Shell, through its subsidiary Shell Offshore, and Equinor have started production at the Vito deepwater platform in the US Gulf of Mexico (GoM).
The move comes approximately 14 years after the discovery of the Vito deepwater field.
Shell discovered the Vito oil field in 2009. The field is spread over four outer continental shelf (OCS) blocks in the Mississippi Canyon.
The Vito platform is expected to have a peak production capacity of 100,000 barrels of oil equivalent per day (boepd).
The Vito four-column, semi-submersible host facility comprises eight subsea wells, gas lifts, and associated subsea flowlines and equipment.
In 2015, Vito platform’s original designs were revamped to reduce its CO₂ emissions by 80% during its lifetime.
The new rescoped design also saved 70% of original cost estimates, Shell said.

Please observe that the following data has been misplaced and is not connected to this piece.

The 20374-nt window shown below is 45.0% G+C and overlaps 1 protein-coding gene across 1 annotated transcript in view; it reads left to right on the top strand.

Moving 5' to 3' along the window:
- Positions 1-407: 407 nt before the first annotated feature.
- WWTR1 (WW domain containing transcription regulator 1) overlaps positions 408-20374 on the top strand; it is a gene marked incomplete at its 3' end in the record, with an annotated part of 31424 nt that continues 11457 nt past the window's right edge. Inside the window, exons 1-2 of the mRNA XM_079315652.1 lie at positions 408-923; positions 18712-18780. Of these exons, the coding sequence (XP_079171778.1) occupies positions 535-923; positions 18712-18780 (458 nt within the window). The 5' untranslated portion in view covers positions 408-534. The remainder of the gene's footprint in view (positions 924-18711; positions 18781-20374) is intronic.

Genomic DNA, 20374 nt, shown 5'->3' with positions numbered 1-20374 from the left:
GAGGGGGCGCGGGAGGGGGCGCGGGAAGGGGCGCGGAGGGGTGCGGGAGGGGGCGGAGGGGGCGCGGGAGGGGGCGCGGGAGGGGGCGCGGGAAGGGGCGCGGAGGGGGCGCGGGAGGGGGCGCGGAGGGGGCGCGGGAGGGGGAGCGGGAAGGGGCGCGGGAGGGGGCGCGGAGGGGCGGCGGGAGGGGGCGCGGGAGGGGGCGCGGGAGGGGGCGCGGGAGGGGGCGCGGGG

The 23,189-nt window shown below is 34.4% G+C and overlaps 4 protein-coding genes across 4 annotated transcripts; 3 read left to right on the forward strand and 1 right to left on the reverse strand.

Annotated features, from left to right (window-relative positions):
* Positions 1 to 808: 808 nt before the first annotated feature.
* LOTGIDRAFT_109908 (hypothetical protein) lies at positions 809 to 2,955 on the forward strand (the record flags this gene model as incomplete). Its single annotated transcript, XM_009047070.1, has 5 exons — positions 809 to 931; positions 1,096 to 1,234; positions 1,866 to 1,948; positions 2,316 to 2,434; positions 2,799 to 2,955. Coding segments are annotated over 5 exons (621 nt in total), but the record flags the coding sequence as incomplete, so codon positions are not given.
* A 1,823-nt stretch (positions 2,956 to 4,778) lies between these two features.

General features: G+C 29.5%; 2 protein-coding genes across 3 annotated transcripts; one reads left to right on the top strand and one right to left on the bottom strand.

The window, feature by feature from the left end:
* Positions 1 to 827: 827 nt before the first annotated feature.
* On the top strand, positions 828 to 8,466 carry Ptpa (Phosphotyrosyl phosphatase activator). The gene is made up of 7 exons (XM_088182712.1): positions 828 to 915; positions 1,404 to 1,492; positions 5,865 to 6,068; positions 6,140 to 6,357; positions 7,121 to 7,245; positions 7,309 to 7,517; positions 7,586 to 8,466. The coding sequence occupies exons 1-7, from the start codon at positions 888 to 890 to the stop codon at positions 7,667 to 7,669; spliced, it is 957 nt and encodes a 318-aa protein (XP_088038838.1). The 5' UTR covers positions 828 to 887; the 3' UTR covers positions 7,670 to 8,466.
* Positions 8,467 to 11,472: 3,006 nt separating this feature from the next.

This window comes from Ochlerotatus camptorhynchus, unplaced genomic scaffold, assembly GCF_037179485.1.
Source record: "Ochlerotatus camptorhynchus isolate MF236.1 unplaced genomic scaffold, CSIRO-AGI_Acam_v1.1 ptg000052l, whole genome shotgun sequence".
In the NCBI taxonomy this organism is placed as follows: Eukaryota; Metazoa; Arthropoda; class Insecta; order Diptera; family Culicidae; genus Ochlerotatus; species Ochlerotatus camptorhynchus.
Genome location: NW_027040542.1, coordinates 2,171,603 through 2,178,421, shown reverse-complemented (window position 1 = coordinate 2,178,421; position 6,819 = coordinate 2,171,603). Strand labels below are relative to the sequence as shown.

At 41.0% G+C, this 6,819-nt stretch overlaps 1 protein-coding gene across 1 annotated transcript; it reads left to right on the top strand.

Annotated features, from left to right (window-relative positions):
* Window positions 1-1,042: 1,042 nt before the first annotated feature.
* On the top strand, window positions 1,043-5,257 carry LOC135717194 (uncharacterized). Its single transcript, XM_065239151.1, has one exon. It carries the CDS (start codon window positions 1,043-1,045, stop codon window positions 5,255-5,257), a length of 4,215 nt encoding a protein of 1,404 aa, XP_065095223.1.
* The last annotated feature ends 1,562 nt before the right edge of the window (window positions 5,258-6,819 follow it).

Shell upstream director Zoe Yujnovich said: “Vito is an excellent example of how we are approaching our projects to meet the energy demands of today and tomorrow, while remaining resilient as we work toward achieving net zero emissions by 2050.”
Shell Offshore owns a 63.1% stake in the Vito field, which is estimated to have a recoverable resource volume of 290 million barrels of oil equivalent.
Equinor holds the remaining stake of approximately 36.9%.
In a separate announcement, Equinor has awarded two contracts to TechnipFMC for the subsea production system for the Verdande project and Irpa oil and gas development project on the Norwegian Continental Shelf.
For the Verdande project, TechnipFMC will provide complete subsea production systems including subsea trees and structures, control systems, connections, tooling, and installation support.
Under the contract for the Irpa project, TechnipFMC will be responsible for the supply and installation of subsea trees, control systems, structures, and connections, as well as tooling.